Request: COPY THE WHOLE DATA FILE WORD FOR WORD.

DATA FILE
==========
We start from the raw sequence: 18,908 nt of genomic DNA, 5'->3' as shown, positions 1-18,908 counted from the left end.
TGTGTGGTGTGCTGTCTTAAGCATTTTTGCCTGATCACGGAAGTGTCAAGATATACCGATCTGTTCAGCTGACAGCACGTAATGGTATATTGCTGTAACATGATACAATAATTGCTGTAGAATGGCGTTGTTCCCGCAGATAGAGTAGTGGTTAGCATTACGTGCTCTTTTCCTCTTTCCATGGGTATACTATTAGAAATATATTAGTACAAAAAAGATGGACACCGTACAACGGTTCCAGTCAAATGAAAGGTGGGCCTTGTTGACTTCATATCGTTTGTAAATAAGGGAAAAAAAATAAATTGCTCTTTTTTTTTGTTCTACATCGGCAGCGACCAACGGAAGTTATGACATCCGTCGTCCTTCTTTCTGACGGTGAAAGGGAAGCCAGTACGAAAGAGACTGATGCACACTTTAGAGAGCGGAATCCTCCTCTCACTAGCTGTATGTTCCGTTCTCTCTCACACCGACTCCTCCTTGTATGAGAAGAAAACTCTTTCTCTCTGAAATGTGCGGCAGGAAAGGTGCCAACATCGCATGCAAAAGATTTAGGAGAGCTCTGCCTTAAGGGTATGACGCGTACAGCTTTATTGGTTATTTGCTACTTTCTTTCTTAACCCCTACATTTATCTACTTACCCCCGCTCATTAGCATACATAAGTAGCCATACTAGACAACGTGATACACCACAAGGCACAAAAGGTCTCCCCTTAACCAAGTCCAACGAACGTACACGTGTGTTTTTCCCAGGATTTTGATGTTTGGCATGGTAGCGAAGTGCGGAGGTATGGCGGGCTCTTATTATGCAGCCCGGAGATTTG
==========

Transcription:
We start from the raw sequence: 18,908 nt of genomic DNA, 5'->3' as shown, positions 1-18,908 counted from the left end.
TGTGTGGTGTGCTGTCTTAAGCATTTTTGCCTGATCACGGAAGTGTCAAGATATACCGATCTGTTCAGCTGACAGCACGTAATGGTATATTGCTGTAACATGATACAATAATTGCTGTAGAATGGCGTTGTTCCCGCAGATAGAGTAGTGGTTAGCATTACGTGCTCTTTTCCTCTTTCCATGGGTATACTATTAGAAATATATTAGTACAAAAAAGATGGACACCGTACAACGGTTCCAGTCAAATGAAAGGTGGGCCTTGTTGACTTCATATCGTTTGTAAATAAGGGAAAAAAAATAAATTGCTCTTTTTTTTTGTTCTACATCGGCAGCGACCAACGGAAGTTATGACATCCGTCGTCCTTCTTTCTGACGGTGAAAGGGAAGCCAGTACGAAAGAGACTGATGCACACTTTAGAGAGCGGAATCCTCCTCTCACTAGCTGTATGTTCCGTTCTCTCTCACACCGACTCCTCCTTGTATGAGAAGAAAACTCTTTCTCTCTGAAATGTGCGGCAGGAAAGGTGCCAACATCGCATGCAAAAGATTTAGGAGAGCTCTGCCTTAAGGGTATGACGCGTACAGCTTTATTGGTTATTTGCTACTTTCTTTCTTAACCCCTACATTTATCTACTTACCCCCGCTCATTAGCATACATAAGTAGCCATACTAGACAACGTGATACACCACAAGGCACAAAAGGTCTCCCCTTAACCAAGTCCAACGAACGTACACGTGTGTTTTTCCCAGGATTTTGATGTTTGGCATGGTAGCGAAGTGCGGAGGTATGGCGGGCTCTTATTATGCAGCCCGGAGATTTG